Gas stations might want to think about offering direct deposit.
On Wednesday, the government announced the monthly number for retail spending and it included a disturbing figure for those of us who have been hoping for a strong recovery. Excluding gas purchases, consumers spent just 0.1% more in March than they did a month ago. That’s not a recovery. That’s treading water. Compare that to the big gains in December and January and the recovery looks like it has run out of, well, gas.
Here’s the most troubling stat and why you might think you are pumping your paycheck right into your car: In the past month, American’s handed over $0.11 of every dollar they spent at the gas station. That’s the highest that figure has been since the beginning of the recession, and it is nearly 30% more than what we typically have spent on gas and other car-related items. So will the recovery stall at the pump? Well there is more evidence for that. Here’s why:
Gas prices are up. As of last week, gas around the country averaged $3.84 a gallon. That’s up from $3.12 a the beginning of the year. And some are concerned that gas prices above $4 are the breaking point, where consumers will notice how much they are spending at the pump and really cut back on all else. Peter Morici, who teaches economics at the University of Maryland, says that he thinks rising gas prices will soon put a significant dent into the recovery. He predicts that if gas prices get above $4 a gallon and stay there that will lower employment by 600,000 to 700,000 jobs.
The reasons: Americans are spending much more than they typically do at the pump. Relatively high gas prices have made that a problem throughout this recession, but the recent increase has only made it worse. For the past 19 years, (that’s as far back as the Census data, where retail sales come from would let me go) on average Americans have spent about 8% of their overall retail purchases on gas and other gas station related items. The number has generally been around 9% this recession. And in March, for the first time since the beginning of the recession, that number hit 11%. The highest the figure has been in the past 19 years is 12% and that was in March 2008, which is when Bear Stearns collapsed and was really the start of the financial crisis. It stayed at 12% until September 2008, when Lehman went under taking the rest of the economy with it.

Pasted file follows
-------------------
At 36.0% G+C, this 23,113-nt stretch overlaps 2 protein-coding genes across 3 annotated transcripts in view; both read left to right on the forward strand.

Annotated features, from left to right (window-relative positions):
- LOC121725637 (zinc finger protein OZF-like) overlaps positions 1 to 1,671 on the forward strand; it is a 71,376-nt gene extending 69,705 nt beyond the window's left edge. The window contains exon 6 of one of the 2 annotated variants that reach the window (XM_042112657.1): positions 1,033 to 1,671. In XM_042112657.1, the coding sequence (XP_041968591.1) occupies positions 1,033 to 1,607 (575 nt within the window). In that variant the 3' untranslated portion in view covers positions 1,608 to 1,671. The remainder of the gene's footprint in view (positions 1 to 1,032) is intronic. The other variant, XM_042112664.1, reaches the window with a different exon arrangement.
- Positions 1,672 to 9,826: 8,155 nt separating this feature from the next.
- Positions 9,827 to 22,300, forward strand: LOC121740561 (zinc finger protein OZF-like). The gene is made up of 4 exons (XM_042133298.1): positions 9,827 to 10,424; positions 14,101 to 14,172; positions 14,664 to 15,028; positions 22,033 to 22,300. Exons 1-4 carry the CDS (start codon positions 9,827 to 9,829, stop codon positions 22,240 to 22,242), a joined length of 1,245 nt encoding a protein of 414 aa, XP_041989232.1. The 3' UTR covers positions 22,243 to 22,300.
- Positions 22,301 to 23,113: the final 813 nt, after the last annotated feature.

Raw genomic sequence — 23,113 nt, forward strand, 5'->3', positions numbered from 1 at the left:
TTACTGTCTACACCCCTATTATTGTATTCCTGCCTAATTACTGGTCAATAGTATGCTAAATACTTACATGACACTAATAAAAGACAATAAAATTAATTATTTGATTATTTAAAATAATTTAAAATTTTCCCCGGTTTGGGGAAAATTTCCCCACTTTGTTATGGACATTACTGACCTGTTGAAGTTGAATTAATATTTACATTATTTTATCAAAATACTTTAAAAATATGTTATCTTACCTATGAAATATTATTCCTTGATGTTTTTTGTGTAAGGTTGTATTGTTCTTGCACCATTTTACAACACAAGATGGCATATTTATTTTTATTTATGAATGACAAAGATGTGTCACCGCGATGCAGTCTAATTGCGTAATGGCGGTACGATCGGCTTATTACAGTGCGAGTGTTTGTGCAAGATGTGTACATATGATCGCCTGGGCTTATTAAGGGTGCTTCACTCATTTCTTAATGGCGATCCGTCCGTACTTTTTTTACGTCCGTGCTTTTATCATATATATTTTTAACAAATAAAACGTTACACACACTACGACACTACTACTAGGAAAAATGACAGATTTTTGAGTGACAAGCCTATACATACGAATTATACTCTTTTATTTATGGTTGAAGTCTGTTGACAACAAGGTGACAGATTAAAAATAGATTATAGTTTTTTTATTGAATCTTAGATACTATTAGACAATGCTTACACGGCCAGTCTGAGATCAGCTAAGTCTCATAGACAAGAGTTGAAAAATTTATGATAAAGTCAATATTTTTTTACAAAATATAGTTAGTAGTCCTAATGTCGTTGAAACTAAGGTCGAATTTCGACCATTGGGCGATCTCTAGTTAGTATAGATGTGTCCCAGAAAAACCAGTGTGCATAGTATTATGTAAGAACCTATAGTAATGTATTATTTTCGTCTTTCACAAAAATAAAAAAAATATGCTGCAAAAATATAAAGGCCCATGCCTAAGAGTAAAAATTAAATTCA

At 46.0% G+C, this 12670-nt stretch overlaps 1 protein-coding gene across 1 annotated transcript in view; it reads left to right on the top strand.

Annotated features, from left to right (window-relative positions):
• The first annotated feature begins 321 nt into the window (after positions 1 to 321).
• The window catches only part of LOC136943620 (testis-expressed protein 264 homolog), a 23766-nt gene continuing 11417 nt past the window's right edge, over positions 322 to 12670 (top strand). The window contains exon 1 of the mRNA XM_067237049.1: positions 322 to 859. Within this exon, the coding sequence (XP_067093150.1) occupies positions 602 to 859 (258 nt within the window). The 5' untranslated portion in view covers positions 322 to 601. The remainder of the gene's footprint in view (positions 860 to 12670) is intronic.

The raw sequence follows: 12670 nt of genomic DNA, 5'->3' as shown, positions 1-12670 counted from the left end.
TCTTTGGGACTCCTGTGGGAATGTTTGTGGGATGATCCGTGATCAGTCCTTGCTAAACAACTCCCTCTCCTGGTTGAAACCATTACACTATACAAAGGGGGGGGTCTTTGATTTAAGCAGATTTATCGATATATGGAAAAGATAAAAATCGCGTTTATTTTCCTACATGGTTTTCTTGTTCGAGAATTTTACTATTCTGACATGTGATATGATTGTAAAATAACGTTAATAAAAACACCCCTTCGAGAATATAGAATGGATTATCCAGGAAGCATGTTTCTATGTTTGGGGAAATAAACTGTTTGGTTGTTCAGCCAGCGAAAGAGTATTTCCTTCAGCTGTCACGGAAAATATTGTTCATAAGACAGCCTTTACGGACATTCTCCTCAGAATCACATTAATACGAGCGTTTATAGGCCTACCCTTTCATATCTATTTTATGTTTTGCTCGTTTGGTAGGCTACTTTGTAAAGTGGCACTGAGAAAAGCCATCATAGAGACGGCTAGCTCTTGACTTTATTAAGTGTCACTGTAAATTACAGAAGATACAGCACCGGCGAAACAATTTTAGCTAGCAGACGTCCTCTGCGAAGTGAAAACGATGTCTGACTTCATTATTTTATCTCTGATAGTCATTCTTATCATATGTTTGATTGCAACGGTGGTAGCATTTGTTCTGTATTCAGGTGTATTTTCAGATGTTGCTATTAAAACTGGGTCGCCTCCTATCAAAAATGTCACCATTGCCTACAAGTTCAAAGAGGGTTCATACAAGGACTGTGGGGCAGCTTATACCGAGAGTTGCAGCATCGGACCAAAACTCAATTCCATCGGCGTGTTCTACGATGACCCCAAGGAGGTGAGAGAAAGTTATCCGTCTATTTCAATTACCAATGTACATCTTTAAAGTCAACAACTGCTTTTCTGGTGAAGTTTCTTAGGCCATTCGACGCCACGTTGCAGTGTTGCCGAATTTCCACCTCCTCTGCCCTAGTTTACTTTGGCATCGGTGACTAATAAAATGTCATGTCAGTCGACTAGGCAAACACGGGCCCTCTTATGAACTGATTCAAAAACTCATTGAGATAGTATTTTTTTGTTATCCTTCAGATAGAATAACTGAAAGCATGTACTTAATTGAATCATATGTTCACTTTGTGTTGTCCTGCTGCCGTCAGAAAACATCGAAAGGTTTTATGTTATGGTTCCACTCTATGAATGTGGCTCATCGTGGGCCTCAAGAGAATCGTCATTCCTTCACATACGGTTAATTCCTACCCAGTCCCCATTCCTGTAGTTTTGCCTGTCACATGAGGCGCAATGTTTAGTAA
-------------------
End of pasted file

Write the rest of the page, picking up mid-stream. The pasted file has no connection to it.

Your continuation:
But even 11% could be some sort of breaking point. The last time the figure rose to 11% was in November 2007. And that is right around the time when the economy shifted from creating jobs to losing them. What’s more, in past recoveries Americans in general have spent much less of their income on gas. In 1993 and 2003, for instance, Americans spent between 7% and 8% of their purchases at gas stations.
Of course, none of this means gas prices will kill the recovery. First of all, this year’s uptick in prices at the pump is not that unusual. Gas prices always rise in the spring. Prices are up about 24% this year. Gas has had similar price runs in the same period in 5 of the past 7 years. Prices for instance rose 25% in 2005, and back then the economy continued to be very strong.
The real problem has to do with the level – $4. And that is a problem, but not really because of gas, but because of the job market. Jobs have been slow to recover so wages have been mostly flat. And that’s the real reason we are making a greater percentage of our expenditures at the gas station. When incomes and jobs recover it is likely that other consumer expenditures, the non-discretionary ones that you aren’t forced to make when your gas gauge hit E, are likely to rebound. And that may start to make what we are spending at the pump small again. Of course, if job growth doesn’t materialize, then yes rising gas prices could indeed turn out to be one speed bump too many for the economy.